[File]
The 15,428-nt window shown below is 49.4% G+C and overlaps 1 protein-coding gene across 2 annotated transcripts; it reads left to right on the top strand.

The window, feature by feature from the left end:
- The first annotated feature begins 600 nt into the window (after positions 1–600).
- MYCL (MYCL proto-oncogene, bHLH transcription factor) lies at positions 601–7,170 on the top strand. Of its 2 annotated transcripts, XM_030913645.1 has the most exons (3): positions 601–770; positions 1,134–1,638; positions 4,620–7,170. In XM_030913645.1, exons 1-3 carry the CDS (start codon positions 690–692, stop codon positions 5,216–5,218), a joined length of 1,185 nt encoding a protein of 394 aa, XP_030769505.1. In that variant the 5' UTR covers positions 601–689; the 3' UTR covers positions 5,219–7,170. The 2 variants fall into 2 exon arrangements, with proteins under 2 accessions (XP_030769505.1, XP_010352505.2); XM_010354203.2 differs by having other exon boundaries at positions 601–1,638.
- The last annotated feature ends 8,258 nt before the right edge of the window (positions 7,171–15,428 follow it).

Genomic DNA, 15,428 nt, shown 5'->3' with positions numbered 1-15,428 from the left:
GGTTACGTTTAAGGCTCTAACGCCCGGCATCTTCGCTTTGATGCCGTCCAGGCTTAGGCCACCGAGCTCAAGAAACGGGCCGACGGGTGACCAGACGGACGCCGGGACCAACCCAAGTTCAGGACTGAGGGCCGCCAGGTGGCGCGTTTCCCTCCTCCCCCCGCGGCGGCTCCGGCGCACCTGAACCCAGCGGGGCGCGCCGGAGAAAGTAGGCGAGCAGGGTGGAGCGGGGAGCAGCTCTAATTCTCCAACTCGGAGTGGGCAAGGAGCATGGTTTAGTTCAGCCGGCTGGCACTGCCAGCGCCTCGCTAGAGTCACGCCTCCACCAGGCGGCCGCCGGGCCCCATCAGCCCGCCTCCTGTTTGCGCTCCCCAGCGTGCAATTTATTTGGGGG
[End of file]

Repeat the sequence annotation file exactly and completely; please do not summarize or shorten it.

The 15,428-nt window shown below is 49.4% G+C and overlaps 1 protein-coding gene across 2 annotated transcripts; it reads left to right on the top strand.

The window, feature by feature from the left end:
- The first annotated feature begins 600 nt into the window (after positions 1–600).
- MYCL (MYCL proto-oncogene, bHLH transcription factor) lies at positions 601–7,170 on the top strand. Of its 2 annotated transcripts, XM_030913645.1 has the most exons (3): positions 601–770; positions 1,134–1,638; positions 4,620–7,170. In XM_030913645.1, exons 1-3 carry the CDS (start codon positions 690–692, stop codon positions 5,216–5,218), a joined length of 1,185 nt encoding a protein of 394 aa, XP_030769505.1. In that variant the 5' UTR covers positions 601–689; the 3' UTR covers positions 5,219–7,170. The 2 variants fall into 2 exon arrangements, with proteins under 2 accessions (XP_030769505.1, XP_010352505.2); XM_010354203.2 differs by having other exon boundaries at positions 601–1,638.
- The last annotated feature ends 8,258 nt before the right edge of the window (positions 7,171–15,428 follow it).

Genomic DNA, 15,428 nt, shown 5'->3' with positions numbered 1-15,428 from the left:
GGTTACGTTTAAGGCTCTAACGCCCGGCATCTTCGCTTTGATGCCGTCCAGGCTTAGGCCACCGAGCTCAAGAAACGGGCCGACGGGTGACCAGACGGACGCCGGGACCAACCCAAGTTCAGGACTGAGGGCCGCCAGGTGGCGCGTTTCCCTCCTCCCCCCGCGGCGGCTCCGGCGCACCTGAACCCAGCGGGGCGCGCCGGAGAAAGTAGGCGAGCAGGGTGGAGCGGGGAGCAGCTCTAATTCTCCAACTCGGAGTGGGCAAGGAGCATGGTTTAGTTCAGCCGGCTGGCACTGCCAGCGCCTCGCTAGAGTCACGCCTCCACCAGGCGGCCGCCGGGCCCCATCAGCCCGCCTCCTGTTTGCGCTCCCCAGCGTGCAATTTATTTGGGGG